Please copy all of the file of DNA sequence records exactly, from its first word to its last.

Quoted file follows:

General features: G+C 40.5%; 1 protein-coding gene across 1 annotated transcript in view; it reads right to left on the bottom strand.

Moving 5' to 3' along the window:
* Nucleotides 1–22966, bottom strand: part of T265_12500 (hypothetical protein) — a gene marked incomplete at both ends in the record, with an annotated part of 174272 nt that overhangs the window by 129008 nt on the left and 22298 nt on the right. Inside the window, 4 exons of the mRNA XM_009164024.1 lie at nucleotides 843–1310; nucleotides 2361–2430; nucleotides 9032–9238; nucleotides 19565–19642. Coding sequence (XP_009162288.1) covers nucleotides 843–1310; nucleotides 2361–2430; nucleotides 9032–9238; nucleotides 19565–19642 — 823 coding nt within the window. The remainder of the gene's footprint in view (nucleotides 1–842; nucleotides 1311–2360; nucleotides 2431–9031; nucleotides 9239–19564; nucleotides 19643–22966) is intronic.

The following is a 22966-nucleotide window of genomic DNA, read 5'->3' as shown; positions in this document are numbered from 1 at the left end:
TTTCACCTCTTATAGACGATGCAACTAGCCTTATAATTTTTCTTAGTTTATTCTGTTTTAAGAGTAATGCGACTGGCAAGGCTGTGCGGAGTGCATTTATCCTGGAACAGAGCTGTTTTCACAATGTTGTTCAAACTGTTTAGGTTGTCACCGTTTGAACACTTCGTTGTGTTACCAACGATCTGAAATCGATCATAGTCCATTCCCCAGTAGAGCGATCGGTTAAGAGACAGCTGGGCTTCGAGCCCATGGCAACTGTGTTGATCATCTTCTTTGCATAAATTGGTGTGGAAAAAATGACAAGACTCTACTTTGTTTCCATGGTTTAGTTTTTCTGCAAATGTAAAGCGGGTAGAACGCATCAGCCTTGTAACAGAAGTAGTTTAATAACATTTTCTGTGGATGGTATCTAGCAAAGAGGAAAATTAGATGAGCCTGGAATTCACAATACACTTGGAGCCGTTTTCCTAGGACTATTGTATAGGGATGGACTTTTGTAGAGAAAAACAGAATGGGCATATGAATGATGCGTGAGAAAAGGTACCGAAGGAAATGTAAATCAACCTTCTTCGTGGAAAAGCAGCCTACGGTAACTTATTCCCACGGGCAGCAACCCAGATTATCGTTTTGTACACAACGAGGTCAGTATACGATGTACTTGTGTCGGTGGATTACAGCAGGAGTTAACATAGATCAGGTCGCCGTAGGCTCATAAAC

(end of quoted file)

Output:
General features: G+C 40.5%; 1 protein-coding gene across 1 annotated transcript in view; it reads right to left on the bottom strand.

Moving 5' to 3' along the window:
* Nucleotides 1–22966, bottom strand: part of T265_12500 (hypothetical protein) — a gene marked incomplete at both ends in the record, with an annotated part of 174272 nt that overhangs the window by 129008 nt on the left and 22298 nt on the right. Inside the window, 4 exons of the mRNA XM_009164024.1 lie at nucleotides 843–1310; nucleotides 2361–2430; nucleotides 9032–9238; nucleotides 19565–19642. Coding sequence (XP_009162288.1) covers nucleotides 843–1310; nucleotides 2361–2430; nucleotides 9032–9238; nucleotides 19565–19642 — 823 coding nt within the window. The remainder of the gene's footprint in view (nucleotides 1–842; nucleotides 1311–2360; nucleotides 2431–9031; nucleotides 9239–19564; nucleotides 19643–22966) is intronic.

The following is a 22966-nucleotide window of genomic DNA, read 5'->3' as shown; positions in this document are numbered from 1 at the left end:
TTTCACCTCTTATAGACGATGCAACTAGCCTTATAATTTTTCTTAGTTTATTCTGTTTTAAGAGTAATGCGACTGGCAAGGCTGTGCGGAGTGCATTTATCCTGGAACAGAGCTGTTTTCACAATGTTGTTCAAACTGTTTAGGTTGTCACCGTTTGAACACTTCGTTGTGTTACCAACGATCTGAAATCGATCATAGTCCATTCCCCAGTAGAGCGATCGGTTAAGAGACAGCTGGGCTTCGAGCCCATGGCAACTGTGTTGATCATCTTCTTTGCATAAATTGGTGTGGAAAAAATGACAAGACTCTACTTTGTTTCCATGGTTTAGTTTTTCTGCAAATGTAAAGCGGGTAGAACGCATCAGCCTTGTAACAGAAGTAGTTTAATAACATTTTCTGTGGATGGTATCTAGCAAAGAGGAAAATTAGATGAGCCTGGAATTCACAATACACTTGGAGCCGTTTTCCTAGGACTATTGTATAGGGATGGACTTTTGTAGAGAAAAACAGAATGGGCATATGAATGATGCGTGAGAAAAGGTACCGAAGGAAATGTAAATCAACCTTCTTCGTGGAAAAGCAGCCTACGGTAACTTATTCCCACGGGCAGCAACCCAGATTATCGTTTTGTACACAACGAGGTCAGTATACGATGTACTTGTGTCGGTGGATTACAGCAGGAGTTAACATAGATCAGGTCGCCGTAGGCTCATAAAC